Take the 2-minute tour ×
Stack Overflow is a question and answer site for professional and enthusiast programmers. It's 100% free, no registration required.

Possible Duplicate:
Where can I find a yacc gammar for ECMAscript/Actionscript/Javascript

I'm trying to find a grammar file for JavaScript for Yacc (preferably for Jay, but since Jay is a Yacc clone I should be fine, since I need to implement it on .NET).

share|improve this question

marked as duplicate by casperOne Jul 18 '12 at 14:14

This question has been asked before and already has an answer. If those answers do not fully address your question, please ask a new question.

4 Answers 4

I think you would have to build it yourself, but there are hints along the way.

The complete JavaScript grammar should be available somewhere; a quick search showed me a JavaScript LL(1) Grammar. (There's also a BNF schema for JavaScript at RPA Toolkit: Parse JavaScript.)

Since you're asking only about a parser, I'm going to assume you already have a lexer.

Turning that grammar into a Yacc file really doesn't look so terrible. As an example, there is a C grammar for Yacc.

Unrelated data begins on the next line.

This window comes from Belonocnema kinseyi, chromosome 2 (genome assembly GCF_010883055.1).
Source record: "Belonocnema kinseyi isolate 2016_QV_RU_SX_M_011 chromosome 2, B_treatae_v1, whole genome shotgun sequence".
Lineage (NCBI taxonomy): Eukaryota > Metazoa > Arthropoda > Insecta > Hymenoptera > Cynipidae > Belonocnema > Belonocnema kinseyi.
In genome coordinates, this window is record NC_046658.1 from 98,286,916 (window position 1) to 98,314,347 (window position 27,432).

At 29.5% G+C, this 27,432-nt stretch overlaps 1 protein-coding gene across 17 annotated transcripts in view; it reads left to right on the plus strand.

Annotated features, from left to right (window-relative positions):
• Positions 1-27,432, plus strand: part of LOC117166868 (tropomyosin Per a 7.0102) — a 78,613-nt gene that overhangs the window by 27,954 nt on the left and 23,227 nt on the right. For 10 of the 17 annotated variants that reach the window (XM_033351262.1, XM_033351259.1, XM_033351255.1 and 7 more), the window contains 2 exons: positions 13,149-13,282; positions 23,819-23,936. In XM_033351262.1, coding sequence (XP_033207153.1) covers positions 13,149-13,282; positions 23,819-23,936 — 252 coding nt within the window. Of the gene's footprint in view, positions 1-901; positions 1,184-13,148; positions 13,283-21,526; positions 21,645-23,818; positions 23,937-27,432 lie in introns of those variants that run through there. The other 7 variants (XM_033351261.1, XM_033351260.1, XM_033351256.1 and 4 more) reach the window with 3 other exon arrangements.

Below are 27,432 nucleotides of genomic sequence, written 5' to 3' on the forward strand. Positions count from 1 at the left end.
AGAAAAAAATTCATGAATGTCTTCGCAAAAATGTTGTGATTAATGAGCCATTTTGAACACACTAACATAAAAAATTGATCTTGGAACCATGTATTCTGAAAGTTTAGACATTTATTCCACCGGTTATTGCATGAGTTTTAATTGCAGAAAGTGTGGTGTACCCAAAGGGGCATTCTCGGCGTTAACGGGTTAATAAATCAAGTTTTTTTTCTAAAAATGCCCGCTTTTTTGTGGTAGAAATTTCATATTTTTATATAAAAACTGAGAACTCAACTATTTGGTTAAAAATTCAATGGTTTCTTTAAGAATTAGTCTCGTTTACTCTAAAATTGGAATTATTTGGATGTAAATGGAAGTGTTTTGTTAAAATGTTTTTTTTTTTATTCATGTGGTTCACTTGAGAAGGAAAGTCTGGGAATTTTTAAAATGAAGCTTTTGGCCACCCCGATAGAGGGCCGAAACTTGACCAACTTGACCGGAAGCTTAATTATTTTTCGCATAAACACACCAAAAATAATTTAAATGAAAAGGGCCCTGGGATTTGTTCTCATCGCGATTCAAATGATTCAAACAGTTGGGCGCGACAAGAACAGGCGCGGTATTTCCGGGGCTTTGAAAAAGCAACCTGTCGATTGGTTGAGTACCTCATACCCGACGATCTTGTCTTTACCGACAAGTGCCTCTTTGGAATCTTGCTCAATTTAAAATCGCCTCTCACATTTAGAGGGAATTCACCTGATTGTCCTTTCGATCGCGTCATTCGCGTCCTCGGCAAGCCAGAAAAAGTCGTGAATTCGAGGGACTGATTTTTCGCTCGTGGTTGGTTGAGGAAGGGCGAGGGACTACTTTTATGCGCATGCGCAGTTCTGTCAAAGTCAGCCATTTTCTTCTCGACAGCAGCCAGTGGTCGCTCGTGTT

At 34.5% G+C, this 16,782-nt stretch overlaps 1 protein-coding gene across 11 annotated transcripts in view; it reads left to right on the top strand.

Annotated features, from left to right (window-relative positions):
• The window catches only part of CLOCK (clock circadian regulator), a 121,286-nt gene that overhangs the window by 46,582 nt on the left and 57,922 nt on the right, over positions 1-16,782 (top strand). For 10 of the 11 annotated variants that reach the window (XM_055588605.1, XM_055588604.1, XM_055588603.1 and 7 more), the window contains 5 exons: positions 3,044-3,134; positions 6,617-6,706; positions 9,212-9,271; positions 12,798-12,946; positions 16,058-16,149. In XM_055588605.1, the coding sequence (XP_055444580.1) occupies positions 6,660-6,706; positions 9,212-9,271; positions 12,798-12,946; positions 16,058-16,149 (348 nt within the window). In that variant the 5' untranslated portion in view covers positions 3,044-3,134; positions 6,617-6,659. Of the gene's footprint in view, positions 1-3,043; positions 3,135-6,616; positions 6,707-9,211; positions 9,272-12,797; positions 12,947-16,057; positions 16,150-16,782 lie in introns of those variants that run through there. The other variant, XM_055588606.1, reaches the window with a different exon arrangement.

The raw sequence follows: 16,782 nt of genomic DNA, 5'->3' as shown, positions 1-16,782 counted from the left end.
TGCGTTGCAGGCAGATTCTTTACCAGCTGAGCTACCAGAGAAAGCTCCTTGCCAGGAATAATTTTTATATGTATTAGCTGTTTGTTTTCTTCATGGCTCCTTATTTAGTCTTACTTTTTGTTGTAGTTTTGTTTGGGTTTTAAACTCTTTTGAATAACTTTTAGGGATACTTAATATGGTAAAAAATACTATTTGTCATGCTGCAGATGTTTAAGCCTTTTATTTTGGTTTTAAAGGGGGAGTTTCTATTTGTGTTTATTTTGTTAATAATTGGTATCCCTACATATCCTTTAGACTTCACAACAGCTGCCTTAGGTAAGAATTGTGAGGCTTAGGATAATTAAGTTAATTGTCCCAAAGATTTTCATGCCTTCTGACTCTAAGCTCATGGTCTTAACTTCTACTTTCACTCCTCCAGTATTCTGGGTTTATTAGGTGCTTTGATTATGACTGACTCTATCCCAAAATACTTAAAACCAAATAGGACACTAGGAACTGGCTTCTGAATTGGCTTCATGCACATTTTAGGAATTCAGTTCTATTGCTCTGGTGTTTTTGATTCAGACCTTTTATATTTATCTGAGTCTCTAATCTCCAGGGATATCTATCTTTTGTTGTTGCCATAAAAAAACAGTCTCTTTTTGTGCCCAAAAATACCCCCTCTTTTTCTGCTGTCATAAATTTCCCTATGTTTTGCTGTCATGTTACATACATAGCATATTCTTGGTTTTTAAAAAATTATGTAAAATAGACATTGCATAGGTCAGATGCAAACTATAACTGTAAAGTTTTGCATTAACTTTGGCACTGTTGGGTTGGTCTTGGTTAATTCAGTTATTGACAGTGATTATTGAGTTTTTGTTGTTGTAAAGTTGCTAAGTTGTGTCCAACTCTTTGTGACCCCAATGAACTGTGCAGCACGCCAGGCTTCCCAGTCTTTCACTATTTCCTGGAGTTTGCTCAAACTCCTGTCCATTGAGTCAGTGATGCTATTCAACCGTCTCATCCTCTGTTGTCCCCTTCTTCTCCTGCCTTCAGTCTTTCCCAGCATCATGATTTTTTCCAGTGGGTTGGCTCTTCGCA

share|improve this answer
1  
Have you actually done this? Building a working parser is harder than it looks for a real language. People seem to think that it is easy to slap together a grammar and off you go. Good luck with that. (Yes, I have done this, for several full languages). –  Ira Baxter Dec 15 '11 at 18:51

Why not give antlr a go - it looks like it has a grammar made for ecmascript:

http://www.antlr.org/grammar/list

Antlr apparently got a C# runtime as well, even though I have only used it from Java.

share|improve this answer

Do you realy need to implement it from scratch ? Some libraries like Jint would do the same job, faster and more secure. Jint is a javascript interpreter in .NET - got my own approval.

share|improve this answer

I write my parsers with COCO/R for C# http://ssw.jku.at/coco/ because it just works with no configuration need. But, It is not source-level compatible with Yacc, Flex, Bison, etc. However, its syntax is simpler. Moreover COCO/R supports a few .NET languages different from C#. ANTLR works for C# has more features but it need more time on documentation reading and tool setting.

share|improve this answer

Not the answer you're looking for? Browse other questions tagged or ask your own question.